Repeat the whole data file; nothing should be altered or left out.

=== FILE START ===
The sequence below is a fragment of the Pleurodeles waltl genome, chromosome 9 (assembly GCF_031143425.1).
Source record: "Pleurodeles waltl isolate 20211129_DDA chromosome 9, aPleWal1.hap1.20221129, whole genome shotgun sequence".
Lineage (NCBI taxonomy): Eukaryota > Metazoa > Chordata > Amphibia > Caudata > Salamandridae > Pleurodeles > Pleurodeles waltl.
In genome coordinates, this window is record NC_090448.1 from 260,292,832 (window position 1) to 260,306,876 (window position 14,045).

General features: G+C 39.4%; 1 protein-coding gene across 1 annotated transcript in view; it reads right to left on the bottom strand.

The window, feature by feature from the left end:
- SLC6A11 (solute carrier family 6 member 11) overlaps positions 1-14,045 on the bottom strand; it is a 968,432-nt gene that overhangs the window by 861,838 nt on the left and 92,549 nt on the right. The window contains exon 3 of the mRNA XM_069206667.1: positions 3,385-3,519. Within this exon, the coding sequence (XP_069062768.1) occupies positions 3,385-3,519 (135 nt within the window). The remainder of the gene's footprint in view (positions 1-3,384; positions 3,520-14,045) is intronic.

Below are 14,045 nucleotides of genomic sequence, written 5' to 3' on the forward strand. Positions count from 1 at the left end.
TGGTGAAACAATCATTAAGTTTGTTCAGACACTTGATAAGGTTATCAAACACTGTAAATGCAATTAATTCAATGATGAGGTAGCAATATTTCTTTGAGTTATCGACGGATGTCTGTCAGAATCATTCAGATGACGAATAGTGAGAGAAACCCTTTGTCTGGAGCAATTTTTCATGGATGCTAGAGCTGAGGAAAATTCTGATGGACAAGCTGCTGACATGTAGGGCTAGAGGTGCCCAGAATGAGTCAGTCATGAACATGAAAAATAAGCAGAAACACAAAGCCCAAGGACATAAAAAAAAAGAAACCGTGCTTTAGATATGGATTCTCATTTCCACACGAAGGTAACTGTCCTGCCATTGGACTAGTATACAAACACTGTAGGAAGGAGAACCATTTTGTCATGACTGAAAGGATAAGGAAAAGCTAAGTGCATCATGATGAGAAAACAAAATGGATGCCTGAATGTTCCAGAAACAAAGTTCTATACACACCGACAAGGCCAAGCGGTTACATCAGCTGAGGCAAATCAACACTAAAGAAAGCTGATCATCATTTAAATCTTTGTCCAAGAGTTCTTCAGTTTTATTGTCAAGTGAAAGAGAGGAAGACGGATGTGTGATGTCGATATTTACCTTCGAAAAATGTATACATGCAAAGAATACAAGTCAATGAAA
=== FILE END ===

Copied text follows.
The sequence below is a fragment of the Pleurodeles waltl genome, chromosome 9 (assembly GCF_031143425.1).
Source record: "Pleurodeles waltl isolate 20211129_DDA chromosome 9, aPleWal1.hap1.20221129, whole genome shotgun sequence".
Lineage (NCBI taxonomy): Eukaryota > Metazoa > Chordata > Amphibia > Caudata > Salamandridae > Pleurodeles > Pleurodeles waltl.
In genome coordinates, this window is record NC_090448.1 from 260,292,832 (window position 1) to 260,306,876 (window position 14,045).

General features: G+C 39.4%; 1 protein-coding gene across 1 annotated transcript in view; it reads right to left on the bottom strand.

The window, feature by feature from the left end:
- SLC6A11 (solute carrier family 6 member 11) overlaps positions 1-14,045 on the bottom strand; it is a 968,432-nt gene that overhangs the window by 861,838 nt on the left and 92,549 nt on the right. The window contains exon 3 of the mRNA XM_069206667.1: positions 3,385-3,519. Within this exon, the coding sequence (XP_069062768.1) occupies positions 3,385-3,519 (135 nt within the window). The remainder of the gene's footprint in view (positions 1-3,384; positions 3,520-14,045) is intronic.

Below are 14,045 nucleotides of genomic sequence, written 5' to 3' on the forward strand. Positions count from 1 at the left end.
TGGTGAAACAATCATTAAGTTTGTTCAGACACTTGATAAGGTTATCAAACACTGTAAATGCAATTAATTCAATGATGAGGTAGCAATATTTCTTTGAGTTATCGACGGATGTCTGTCAGAATCATTCAGATGACGAATAGTGAGAGAAACCCTTTGTCTGGAGCAATTTTTCATGGATGCTAGAGCTGAGGAAAATTCTGATGGACAAGCTGCTGACATGTAGGGCTAGAGGTGCCCAGAATGAGTCAGTCATGAACATGAAAAATAAGCAGAAACACAAAGCCCAAGGACATAAAAAAAAAGAAACCGTGCTTTAGATATGGATTCTCATTTCCACACGAAGGTAACTGTCCTGCCATTGGACTAGTATACAAACACTGTAGGAAGGAGAACCATTTTGTCATGACTGAAAGGATAAGGAAAAGCTAAGTGCATCATGATGAGAAAACAAAATGGATGCCTGAATGTTCCAGAAACAAAGTTCTATACACACCGACAAGGCCAAGCGGTTACATCAGCTGAGGCAAATCAACACTAAAGAAAGCTGATCATCATTTAAATCTTTGTCCAAGAGTTCTTCAGTTTTATTGTCAAGTGAAAGAGAGGAAGACGGATGTGTGATGTCGATATTTACCTTCGAAAAATGTATACATGCAAAGAATACAAGTCAATGAAA